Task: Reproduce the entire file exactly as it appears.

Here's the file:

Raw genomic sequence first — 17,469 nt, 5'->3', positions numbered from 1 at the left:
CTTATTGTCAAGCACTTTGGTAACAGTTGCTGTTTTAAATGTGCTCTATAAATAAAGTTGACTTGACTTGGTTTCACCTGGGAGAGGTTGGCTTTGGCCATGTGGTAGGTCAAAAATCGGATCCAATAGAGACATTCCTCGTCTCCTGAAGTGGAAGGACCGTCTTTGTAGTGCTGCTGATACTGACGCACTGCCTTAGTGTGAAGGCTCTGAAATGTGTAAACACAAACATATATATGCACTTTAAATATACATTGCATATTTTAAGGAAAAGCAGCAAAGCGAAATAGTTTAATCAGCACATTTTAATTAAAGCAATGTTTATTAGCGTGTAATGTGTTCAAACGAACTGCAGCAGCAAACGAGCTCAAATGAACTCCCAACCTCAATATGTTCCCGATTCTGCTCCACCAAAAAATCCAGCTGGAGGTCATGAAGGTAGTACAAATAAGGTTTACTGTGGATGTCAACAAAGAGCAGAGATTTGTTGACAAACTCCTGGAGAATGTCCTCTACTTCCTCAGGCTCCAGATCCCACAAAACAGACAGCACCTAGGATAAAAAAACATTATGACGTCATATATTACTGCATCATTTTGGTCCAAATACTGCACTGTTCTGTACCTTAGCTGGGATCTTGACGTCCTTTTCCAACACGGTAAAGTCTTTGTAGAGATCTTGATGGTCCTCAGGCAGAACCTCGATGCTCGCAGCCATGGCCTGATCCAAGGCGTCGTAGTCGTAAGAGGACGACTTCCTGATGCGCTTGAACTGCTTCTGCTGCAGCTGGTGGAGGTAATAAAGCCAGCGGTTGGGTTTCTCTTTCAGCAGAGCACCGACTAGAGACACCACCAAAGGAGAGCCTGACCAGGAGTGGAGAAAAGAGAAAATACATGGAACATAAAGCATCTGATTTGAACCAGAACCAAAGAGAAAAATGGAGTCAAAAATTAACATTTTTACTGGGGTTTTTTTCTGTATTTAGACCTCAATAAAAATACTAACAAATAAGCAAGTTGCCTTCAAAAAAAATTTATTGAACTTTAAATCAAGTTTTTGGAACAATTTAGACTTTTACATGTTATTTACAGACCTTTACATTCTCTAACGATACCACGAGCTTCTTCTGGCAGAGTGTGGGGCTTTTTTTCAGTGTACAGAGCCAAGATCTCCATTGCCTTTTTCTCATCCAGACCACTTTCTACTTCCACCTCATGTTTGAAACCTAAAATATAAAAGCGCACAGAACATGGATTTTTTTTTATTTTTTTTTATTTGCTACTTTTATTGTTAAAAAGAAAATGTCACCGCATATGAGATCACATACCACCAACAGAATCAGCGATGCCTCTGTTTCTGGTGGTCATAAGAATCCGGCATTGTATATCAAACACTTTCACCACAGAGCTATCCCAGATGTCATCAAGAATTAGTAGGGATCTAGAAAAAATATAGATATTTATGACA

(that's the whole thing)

Raw genomic sequence first — 17,469 nt, 5'->3', positions numbered from 1 at the left:
CTTATTGTCAAGCACTTTGGTAACAGTTGCTGTTTTAAATGTGCTCTATAAATAAAGTTGACTTGACTTGGTTTCACCTGGGAGAGGTTGGCTTTGGCCATGTGGTAGGTCAAAAATCGGATCCAATAGAGACATTCCTCGTCTCCTGAAGTGGAAGGACCGTCTTTGTAGTGCTGCTGATACTGACGCACTGCCTTAGTGTGAAGGCTCTGAAATGTGTAAACACAAACATATATATGCACTTTAAATATACATTGCATATTTTAAGGAAAAGCAGCAAAGCGAAATAGTTTAATCAGCACATTTTAATTAAAGCAATGTTTATTAGCGTGTAATGTGTTCAAACGAACTGCAGCAGCAAACGAGCTCAAATGAACTCCCAACCTCAATATGTTCCCGATTCTGCTCCACCAAAAAATCCAGCTGGAGGTCATGAAGGTAGTACAAATAAGGTTTACTGTGGATGTCAACAAAGAGCAGAGATTTGTTGACAAACTCCTGGAGAATGTCCTCTACTTCCTCAGGCTCCAGATCCCACAAAACAGACAGCACCTAGGATAAAAAAACATTATGACGTCATATATTACTGCATCATTTTGGTCCAAATACTGCACTGTTCTGTACCTTAGCTGGGATCTTGACGTCCTTTTCCAACACGGTAAAGTCTTTGTAGAGATCTTGATGGTCCTCAGGCAGAACCTCGATGCTCGCAGCCATGGCCTGATCCAAGGCGTCGTAGTCGTAAGAGGACGACTTCCTGATGCGCTTGAACTGCTTCTGCTGCAGCTGGTGGAGGTAATAAAGCCAGCGGTTGGGTTTCTCTTTCAGCAGAGCACCGACTAGAGACACCACCAAAGGAGAGCCTGACCAGGAGTGGAGAAAAGAGAAAATACATGGAACATAAAGCATCTGATTTGAACCAGAACCAAAGAGAAAAATGGAGTCAAAAATTAACATTTTTACTGGGGTTTTTTTCTGTATTTAGACCTCAATAAAAATACTAACAAATAAGCAAGTTGCCTTCAAAAAAAATTTATTGAACTTTAAATCAAGTTTTTGGAACAATTTAGACTTTTACATGTTATTTACAGACCTTTACATTCTCTAACGATACCACGAGCTTCTTCTGGCAGAGTGTGGGGCTTTTTTTCAGTGTACAGAGCCAAGATCTCCATTGCCTTTTTCTCATCCAGACCACTTTCTACTTCCACCTCATGTTTGAAACCTAAAATATAAAAGCGCACAGAACATGGATTTTTTTTTATTTTTTTTTATTTGCTACTTTTATTGTTAAAAAGAAAATGTCACCGCATATGAGATCACATACCACCAACAGAATCAGCGATGCCTCTGTTTCTGGTGGTCATAAGAATCCGGCATTGTATATCAAACACTTTCACCACAGAGCTATCCCAGATGTCATCAAGAATTAGTAGGGATCTAGAAAAAATATAGATATTTATGACA